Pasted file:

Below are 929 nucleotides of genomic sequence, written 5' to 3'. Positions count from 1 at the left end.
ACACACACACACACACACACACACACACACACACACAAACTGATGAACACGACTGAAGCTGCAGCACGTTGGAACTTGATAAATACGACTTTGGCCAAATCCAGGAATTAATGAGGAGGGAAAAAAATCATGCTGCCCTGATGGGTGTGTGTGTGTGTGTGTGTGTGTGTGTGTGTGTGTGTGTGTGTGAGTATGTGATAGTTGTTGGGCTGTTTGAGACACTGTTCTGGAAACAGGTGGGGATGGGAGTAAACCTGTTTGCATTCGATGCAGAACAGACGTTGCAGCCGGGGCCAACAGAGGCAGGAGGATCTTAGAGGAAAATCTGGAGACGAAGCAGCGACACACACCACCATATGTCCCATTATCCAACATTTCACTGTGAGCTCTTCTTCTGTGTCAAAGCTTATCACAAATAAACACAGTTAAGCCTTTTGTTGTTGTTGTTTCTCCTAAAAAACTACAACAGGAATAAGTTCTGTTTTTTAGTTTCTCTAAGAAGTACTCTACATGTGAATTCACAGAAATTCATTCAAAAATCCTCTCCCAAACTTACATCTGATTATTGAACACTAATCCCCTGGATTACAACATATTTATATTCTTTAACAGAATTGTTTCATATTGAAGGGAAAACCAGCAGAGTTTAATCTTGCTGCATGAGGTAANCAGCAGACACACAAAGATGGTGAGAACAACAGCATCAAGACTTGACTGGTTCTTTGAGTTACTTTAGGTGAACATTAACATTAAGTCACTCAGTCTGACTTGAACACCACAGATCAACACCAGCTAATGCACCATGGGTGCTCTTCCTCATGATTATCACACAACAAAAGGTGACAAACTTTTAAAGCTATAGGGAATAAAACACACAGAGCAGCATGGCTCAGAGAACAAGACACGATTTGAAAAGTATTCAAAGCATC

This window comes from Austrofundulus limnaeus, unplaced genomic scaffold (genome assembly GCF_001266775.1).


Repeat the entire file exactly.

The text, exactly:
Below are 929 nucleotides of genomic sequence, written 5' to 3'. Positions count from 1 at the left end.
ACACACACACACACACACACACACACACACACACACAAACTGATGAACACGACTGAAGCTGCAGCACGTTGGAACTTGATAAATACGACTTTGGCCAAATCCAGGAATTAATGAGGAGGGAAAAAAATCATGCTGCCCTGATGGGTGTGTGTGTGTGTGTGTGTGTGTGTGTGTGTGTGTGTGTGTGTGAGTATGTGATAGTTGTTGGGCTGTTTGAGACACTGTTCTGGAAACAGGTGGGGATGGGAGTAAACCTGTTTGCATTCGATGCAGAACAGACGTTGCAGCCGGGGCCAACAGAGGCAGGAGGATCTTAGAGGAAAATCTGGAGACGAAGCAGCGACACACACCACCATATGTCCCATTATCCAACATTTCACTGTGAGCTCTTCTTCTGTGTCAAAGCTTATCACAAATAAACACAGTTAAGCCTTTTGTTGTTGTTGTTTCTCCTAAAAAACTACAACAGGAATAAGTTCTGTTTTTTAGTTTCTCTAAGAAGTACTCTACATGTGAATTCACAGAAATTCATTCAAAAATCCTCTCCCAAACTTACATCTGATTATTGAACACTAATCCCCTGGATTACAACATATTTATATTCTTTAACAGAATTGTTTCATATTGAAGGGAAAACCAGCAGAGTTTAATCTTGCTGCATGAGGTAANCAGCAGACACACAAAGATGGTGAGAACAACAGCATCAAGACTTGACTGGTTCTTTGAGTTACTTTAGGTGAACATTAACATTAAGTCACTCAGTCTGACTTGAACACCACAGATCAACACCAGCTAATGCACCATGGGTGCTCTTCCTCATGATTATCACACAACAAAAGGTGACAAACTTTTAAAGCTATAGGGAATAAAACACACAGAGCAGCATGGCTCAGAGAACAAGACACGATTTGAAAAGTATTCAAAGCATC

This window comes from Austrofundulus limnaeus, unplaced genomic scaffold (genome assembly GCF_001266775.1).